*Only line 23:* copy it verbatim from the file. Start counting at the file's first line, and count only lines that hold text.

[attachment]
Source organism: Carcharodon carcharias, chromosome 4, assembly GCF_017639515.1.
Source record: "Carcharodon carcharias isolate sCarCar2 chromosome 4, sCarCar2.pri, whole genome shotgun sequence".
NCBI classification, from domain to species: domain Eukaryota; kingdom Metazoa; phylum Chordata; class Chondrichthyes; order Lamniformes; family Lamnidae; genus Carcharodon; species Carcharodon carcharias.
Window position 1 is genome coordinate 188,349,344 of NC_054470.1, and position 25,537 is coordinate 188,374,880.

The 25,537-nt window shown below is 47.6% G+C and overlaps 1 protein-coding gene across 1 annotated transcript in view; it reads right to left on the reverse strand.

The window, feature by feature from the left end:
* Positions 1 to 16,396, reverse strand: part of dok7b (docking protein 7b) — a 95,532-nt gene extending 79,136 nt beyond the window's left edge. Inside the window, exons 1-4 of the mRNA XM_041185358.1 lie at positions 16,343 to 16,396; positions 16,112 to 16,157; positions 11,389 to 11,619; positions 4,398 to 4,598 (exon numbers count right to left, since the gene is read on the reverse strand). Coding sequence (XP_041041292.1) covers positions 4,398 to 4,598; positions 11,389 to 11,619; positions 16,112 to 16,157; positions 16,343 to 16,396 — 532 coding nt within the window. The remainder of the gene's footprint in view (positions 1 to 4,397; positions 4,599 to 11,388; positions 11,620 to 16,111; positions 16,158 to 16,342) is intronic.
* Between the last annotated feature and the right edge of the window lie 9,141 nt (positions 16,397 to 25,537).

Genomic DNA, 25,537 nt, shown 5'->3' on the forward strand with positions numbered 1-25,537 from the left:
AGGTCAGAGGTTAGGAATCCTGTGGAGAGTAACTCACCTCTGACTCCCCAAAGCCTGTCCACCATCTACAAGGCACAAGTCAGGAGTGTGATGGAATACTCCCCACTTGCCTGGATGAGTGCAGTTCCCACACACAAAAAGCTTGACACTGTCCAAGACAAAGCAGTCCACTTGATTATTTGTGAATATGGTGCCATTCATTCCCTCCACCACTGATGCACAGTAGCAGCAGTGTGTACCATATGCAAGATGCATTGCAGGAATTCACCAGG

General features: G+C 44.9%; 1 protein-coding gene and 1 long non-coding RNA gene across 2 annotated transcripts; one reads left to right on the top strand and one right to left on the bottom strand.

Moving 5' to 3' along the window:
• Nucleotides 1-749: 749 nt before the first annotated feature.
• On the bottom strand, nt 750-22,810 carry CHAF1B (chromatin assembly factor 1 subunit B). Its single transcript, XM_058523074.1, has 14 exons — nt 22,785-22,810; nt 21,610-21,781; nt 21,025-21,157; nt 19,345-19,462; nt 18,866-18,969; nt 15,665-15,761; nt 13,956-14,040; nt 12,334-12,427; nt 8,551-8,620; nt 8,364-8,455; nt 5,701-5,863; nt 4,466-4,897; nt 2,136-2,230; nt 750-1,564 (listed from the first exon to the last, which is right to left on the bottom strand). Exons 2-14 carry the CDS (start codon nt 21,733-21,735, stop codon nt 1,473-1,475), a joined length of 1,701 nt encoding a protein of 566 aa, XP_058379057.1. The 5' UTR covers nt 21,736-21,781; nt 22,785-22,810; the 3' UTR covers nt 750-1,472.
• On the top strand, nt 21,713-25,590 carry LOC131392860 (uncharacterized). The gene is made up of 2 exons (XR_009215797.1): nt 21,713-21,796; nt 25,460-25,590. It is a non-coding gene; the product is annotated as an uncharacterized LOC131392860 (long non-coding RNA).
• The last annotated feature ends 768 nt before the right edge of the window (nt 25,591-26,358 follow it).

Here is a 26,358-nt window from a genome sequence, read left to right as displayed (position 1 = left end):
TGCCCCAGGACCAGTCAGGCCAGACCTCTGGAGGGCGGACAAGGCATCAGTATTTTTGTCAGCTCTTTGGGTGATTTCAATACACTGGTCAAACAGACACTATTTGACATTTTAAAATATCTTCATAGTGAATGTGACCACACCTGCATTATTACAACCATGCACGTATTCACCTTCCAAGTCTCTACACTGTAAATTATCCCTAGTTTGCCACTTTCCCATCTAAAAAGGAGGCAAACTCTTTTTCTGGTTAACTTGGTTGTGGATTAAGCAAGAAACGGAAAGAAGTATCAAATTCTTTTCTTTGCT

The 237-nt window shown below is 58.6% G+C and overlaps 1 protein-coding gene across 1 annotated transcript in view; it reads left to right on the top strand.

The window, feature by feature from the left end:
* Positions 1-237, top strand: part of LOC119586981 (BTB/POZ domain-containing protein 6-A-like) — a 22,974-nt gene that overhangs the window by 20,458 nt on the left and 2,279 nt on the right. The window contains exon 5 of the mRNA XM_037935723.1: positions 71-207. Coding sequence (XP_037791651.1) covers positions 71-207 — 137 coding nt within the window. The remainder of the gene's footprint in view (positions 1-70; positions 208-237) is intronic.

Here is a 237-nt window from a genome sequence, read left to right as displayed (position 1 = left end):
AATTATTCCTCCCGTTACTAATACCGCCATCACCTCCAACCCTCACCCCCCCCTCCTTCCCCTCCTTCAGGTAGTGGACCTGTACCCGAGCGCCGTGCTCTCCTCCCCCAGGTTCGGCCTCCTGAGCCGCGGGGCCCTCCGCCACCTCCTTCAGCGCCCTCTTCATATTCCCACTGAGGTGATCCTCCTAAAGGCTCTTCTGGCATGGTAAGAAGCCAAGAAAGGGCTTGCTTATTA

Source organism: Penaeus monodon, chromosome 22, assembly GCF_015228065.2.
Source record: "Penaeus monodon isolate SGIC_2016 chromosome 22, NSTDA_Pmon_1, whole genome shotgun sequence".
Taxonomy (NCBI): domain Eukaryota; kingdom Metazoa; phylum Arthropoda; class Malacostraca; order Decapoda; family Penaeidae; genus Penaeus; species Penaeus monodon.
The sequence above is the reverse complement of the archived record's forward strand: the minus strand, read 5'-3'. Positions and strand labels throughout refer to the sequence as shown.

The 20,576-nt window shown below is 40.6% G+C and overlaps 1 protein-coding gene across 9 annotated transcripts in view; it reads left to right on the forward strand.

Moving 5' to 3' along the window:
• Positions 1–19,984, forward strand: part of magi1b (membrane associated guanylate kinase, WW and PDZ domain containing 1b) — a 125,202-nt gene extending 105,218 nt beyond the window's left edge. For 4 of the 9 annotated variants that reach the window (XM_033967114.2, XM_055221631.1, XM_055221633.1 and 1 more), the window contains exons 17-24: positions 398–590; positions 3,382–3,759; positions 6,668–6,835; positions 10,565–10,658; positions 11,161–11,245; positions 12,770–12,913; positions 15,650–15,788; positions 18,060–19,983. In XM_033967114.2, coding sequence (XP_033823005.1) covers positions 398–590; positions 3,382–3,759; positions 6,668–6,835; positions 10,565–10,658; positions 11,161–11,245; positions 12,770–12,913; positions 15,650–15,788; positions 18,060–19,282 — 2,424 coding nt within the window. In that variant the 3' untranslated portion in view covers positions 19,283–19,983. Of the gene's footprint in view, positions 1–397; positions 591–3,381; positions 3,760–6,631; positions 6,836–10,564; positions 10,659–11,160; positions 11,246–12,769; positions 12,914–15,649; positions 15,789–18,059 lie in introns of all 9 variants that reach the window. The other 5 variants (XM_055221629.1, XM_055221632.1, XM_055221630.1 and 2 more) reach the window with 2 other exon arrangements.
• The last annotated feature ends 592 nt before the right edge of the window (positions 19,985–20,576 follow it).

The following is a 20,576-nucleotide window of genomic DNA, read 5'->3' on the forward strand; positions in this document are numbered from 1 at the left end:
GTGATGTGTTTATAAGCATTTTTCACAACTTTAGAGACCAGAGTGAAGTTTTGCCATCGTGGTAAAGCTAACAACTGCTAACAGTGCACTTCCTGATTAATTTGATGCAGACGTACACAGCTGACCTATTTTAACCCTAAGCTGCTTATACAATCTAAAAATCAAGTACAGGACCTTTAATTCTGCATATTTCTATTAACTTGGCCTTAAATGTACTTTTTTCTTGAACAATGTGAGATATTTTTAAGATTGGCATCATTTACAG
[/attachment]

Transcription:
AATTATTCCTCCCGTTACTAATACCGCCATCACCTCCAACCCTCACCCCCCCCTCCTTCCCCTCCTTCAGGTAGTGGACCTGTACCCGAGCGCCGTGCTCTCCTCCCCCAGGTTCGGCCTCCTGAGCCGCGGGGCCCTCCGCCACCTCCTTCAGCGCCCTCTTCATATTCCCACTGAGGTGATCCTCCTAAAGGCTCTTCTGGCATGGTAAGAAGCCAAGAAAGGGCTTGCTTATTA